November 29, 2018

Diagnosing Zika in the field presents specific challenges as other diseases, such as chikungunya and dengue, present in the same areas, can give a false positive on diagnostic tests.

Today, the perfect test to allow a woman, in a remote setting, to do a finger prick test and know in less than an hour, with 100% certainty, that she has Zika, does not exist. The major challenge is, therefore, to produce an accurate test to be used in the field, outside of a sophisticated laboratory infrastructure, that can give a pregnant woman an accurate result rapidly, to allow her to take the next, appropriate steps. Product evaluation and approval are also a challenge, the process is rigorous and can take years to accomplish.

ZikaPLAN Working Group 5, the Platform for Diagnostics Innovation and Evaluation, has two branches. The first is for the development of diagnostics and the second for the evaluation and approval of the diagnostic products, so they can be put into use in the field.

One of the great strengths of the ZikaPLAN network is that it can offer an extensive network of qualified laboratories for multisite evaluation. Sites all over the world are working everyday seeing patients and processing thousands of specimens for all types of disease.

It is this strength that UNICEF recognised in the context of their need for thorough, independent, product evaluation. They chose the ZikaPLAN network to run one-month evaluations of the products they were looking to procure for Zika diagnostics.

In this first round of work for UNICEF, ZikaPLAN laboratories and qualified sites in Senegal and Columbia, used their own specimens to test the products. The multisite nature of the testing has the further advantage of achieving geographical representation for the tests.

Following the initial phase when systems were set-up, protocols were established, and signatures gathered from the authoritative bodies, the first round is now complete. The analysed data and report have been sent to UNICEF and to the ZikaPLAN scientific steering committee. ZikaPLAN has made recommendations and UNICEF will now make final decisions as to whether they will be procuring the products to distribute or not. ZikaPLAN will now be working with UNICEF on their second call.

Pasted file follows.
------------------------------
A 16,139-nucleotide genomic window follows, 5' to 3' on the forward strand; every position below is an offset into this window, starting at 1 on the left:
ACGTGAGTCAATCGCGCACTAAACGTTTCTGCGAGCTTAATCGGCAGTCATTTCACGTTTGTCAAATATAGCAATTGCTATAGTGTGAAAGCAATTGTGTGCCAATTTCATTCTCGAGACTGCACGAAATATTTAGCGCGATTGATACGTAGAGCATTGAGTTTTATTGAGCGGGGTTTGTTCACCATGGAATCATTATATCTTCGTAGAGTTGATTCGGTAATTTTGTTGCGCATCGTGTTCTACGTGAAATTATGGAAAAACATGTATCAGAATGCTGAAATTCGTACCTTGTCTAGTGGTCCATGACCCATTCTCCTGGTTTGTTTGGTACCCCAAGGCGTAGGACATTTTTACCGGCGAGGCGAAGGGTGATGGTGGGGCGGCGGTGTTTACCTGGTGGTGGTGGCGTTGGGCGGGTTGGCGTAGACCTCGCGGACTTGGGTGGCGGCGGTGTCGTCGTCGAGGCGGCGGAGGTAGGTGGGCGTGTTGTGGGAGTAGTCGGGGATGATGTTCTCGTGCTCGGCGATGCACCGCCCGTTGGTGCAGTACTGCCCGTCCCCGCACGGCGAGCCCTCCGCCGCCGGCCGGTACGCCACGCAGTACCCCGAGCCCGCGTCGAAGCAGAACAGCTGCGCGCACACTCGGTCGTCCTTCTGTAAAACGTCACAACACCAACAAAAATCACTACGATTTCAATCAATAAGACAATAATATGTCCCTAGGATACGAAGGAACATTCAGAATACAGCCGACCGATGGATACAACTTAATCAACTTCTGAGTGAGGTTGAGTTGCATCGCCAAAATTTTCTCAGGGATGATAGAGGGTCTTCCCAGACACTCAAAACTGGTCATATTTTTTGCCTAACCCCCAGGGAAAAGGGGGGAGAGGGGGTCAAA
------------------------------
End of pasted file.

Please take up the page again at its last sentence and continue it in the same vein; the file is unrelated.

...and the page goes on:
This rapid progress is remarkable and is the result of dedicated collaboration and team work. In this case, it is clear that, thanks to the structure and organisation offered by the ZikaPLAN network and the coordination by the London School of Hygiene and Tropical Medicine, the results are powerful.

A further mark of progress is the fact that the diagnostic development under ZikaPLAN is being carried out within the countries concerned. For years, products have been developed in the West and brought into low-middle income countries to be sold, but now this is changing. Experts on the ground in countries such as Senegal and Columbia know the need and have the capacity, laboratories and excellent research facilities to develop their own products and collaborate with their European counterparts.

A good example of this today is the work being carried out by the Mérieux Foundation with the Institut Pasteur of Dakar, Senegal on the development and transfer of rapid diagnostic tests. In 2017, two prototype tests were submitted for assessment: an antigen test for the detection of the Zika virus and a serological test for the detection of immunoglobulin M (IgM) and immuno-globulin G (IgG), which are antibodies produced as part of the patient’s immune response against the virus. The first evaluations were carried out in Lyon and at the Institut Pasteur of Dakar.

The prototype of the antigen test successfully detected virus strains and the performance of the serological test was superior to that of both the CE marked, rapid tests currently on the market and also to the ELISA tests used in laboratories. These tests could be used as companion tests before and after immunization campaigns. Over a period of two months, two research scientists and two quality specialists from the Institut Pasteur of Dakar were trained by the Mérieux Foundation in the development of these prototypes as well as in production standards and regulations.

This collaboration, which began within the framework of ZikaPLAN, has inspired the diaTROPiX initiative with the Mérieux Foundation, Institut Pasteur of Dakar and the IRD (Institut pour la recherche et le développement). The purpose of the project is to develop and produce an affordable supply of rapid tests to control neglected tropical diseases in developing countries.

“When busy sites are working together across the world toward the same goal, it means something. It is clear to all that it is so much more powerful to work together.”

Debi Boeras, Ph.D., The Global Health Impact Group and ZikaPLAN Working Group 5.